Banks don't appear to be motivated to sell, period. The laughable counter offer I referred to earlier is a good example, and it led me to some more understanding about how "we" - as a state and/or nation - got into this boat. John and I bid on a house that might be worth what their counter offer is (even in a good market) IF it was on more land AND was in better shape. Even if we had the extra $40k they wanted, the house wouldn't be worth it, in any circumstances (we could, literally, buy a big piece of land and put the exact same house on it for less than their counter offer).

It's on just over an acre, which is nice, but in Wayne county. It's a modular home, fairly new, but was treated badly by the departing owners (more on that later). The floors are down to the sub-flooring in every room. Entire sections of wall are missing. There is no water heater, and all of the doors & trim are plastic. There are no appliances, the cupboards were removed from the kitchen walls (but are still in the house), oh, and some kind of mold on the floors in a couple of rooms (we were going to rely on our brilliant inspector to tell us if it was surface or deeper). But the bank loaned these people over $200,000.00 and they want as much of their money back as they can get. Too bad they loaned far more than the house was worth to begin with. The original asking price was over $200k. It's lower than that now, but we offered even less - what we could afford - which coincided with what the place is actually, probably, worth. They countered, we laughed, and they're back to owning a property that's been vacant for two years and not worth even close to what they want.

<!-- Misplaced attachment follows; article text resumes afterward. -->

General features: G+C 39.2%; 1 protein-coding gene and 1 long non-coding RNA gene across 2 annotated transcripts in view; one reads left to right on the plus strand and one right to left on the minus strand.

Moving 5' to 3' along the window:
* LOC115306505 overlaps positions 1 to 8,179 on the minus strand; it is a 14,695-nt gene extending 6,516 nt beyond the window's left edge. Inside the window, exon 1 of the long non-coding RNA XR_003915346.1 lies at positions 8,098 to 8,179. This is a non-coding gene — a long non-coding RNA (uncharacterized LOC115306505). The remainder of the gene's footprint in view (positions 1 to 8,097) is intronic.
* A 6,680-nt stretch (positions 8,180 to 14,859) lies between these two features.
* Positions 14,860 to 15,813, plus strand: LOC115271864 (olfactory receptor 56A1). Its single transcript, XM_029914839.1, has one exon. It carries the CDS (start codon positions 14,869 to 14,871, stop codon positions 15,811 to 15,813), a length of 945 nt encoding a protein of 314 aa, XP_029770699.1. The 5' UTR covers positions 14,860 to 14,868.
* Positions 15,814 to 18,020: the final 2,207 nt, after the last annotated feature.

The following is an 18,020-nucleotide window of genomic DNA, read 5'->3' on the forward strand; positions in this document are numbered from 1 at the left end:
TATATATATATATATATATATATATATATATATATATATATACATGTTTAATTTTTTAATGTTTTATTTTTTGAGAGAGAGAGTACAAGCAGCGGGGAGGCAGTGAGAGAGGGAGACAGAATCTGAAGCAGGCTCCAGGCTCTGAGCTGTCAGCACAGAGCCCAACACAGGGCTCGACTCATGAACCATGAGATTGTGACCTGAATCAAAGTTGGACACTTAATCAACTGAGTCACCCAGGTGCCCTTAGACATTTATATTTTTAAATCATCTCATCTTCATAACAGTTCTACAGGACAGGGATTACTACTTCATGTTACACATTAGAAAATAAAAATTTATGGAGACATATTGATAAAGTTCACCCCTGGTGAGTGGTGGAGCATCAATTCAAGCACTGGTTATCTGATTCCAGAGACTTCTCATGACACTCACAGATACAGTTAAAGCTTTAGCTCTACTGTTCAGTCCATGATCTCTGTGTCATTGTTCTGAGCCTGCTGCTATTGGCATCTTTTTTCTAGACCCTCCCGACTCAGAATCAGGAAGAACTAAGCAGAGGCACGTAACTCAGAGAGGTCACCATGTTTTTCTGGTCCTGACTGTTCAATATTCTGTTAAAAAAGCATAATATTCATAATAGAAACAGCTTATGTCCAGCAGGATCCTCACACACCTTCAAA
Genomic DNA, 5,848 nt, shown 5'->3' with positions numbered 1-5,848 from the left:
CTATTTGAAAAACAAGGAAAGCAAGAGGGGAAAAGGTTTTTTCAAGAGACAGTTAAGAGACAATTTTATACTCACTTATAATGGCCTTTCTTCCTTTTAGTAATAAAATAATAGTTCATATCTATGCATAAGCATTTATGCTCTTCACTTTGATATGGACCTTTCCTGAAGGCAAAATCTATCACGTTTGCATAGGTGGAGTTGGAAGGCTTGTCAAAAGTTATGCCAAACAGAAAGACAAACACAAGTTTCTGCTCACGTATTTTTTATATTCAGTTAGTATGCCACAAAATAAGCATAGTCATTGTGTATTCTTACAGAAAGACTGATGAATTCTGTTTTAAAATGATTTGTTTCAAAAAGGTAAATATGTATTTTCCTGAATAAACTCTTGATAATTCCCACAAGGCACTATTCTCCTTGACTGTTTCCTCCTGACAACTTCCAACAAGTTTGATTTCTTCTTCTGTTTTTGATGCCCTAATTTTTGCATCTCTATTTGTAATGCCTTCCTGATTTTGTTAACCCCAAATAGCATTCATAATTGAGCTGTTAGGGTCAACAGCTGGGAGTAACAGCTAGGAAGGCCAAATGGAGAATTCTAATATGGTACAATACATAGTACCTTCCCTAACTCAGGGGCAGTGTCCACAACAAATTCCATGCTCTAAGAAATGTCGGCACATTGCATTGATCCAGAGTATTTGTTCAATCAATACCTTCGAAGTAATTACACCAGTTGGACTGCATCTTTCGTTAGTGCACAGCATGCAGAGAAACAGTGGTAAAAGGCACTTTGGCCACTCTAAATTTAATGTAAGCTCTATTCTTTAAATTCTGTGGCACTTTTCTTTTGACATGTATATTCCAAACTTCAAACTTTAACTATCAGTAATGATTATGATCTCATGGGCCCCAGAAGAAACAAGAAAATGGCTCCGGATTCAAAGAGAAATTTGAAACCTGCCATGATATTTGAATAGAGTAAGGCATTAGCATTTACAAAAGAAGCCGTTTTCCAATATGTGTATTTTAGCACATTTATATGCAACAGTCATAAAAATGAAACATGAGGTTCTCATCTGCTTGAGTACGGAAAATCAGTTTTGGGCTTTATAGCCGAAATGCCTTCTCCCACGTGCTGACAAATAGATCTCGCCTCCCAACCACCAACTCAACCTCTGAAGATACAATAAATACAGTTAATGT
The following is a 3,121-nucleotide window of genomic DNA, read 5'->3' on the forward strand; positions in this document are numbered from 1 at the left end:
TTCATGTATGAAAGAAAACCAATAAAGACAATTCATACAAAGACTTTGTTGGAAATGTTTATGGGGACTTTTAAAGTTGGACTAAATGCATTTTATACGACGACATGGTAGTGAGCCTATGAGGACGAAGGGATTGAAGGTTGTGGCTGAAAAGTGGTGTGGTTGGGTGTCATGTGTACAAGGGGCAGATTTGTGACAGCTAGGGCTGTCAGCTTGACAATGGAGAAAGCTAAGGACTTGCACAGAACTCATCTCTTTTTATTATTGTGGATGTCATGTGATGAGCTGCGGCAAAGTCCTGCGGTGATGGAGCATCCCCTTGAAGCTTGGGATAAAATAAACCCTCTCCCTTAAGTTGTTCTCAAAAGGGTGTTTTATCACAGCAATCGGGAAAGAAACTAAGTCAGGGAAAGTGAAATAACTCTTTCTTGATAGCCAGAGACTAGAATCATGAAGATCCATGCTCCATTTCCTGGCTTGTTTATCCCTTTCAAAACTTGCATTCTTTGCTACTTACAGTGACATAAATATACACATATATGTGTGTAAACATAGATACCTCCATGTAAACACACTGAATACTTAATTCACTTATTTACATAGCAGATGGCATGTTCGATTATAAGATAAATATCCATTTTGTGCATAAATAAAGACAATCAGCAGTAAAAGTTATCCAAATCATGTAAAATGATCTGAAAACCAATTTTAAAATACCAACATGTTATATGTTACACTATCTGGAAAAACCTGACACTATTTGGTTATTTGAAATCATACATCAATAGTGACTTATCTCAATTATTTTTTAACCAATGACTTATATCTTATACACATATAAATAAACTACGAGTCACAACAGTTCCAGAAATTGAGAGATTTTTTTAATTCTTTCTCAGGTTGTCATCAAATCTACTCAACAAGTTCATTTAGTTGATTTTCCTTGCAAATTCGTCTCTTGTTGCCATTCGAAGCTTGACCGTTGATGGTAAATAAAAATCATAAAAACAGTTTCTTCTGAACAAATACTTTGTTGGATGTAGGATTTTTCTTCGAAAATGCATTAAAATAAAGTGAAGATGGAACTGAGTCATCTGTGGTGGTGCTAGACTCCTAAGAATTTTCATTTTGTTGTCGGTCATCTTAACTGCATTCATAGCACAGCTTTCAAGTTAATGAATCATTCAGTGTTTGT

There was this climate back a few years ago, where banks were um, "encouraged" (=forced), by the gov't to loan, loan, loan. Get people into houses at any cost. We'll bail you out. So the banks approved people for more than they could comfortably borrow, and the people took it, frequently with adjustable rate mortgages (ARMs), believing the banks with all their charts showing them they could afford it, and figuring things would improve financially and they could afford higher payments later. Some builders smelled money and charged more than the going rate because the market bore it. They got paid.(Those that managed to sell before the artificially inflated market started falling.) The banks got their pat on the head from Uncle Sam, and if the people couldn't pay for the house later, they - the banks - were still covered. This was happening up until a couple of years ago.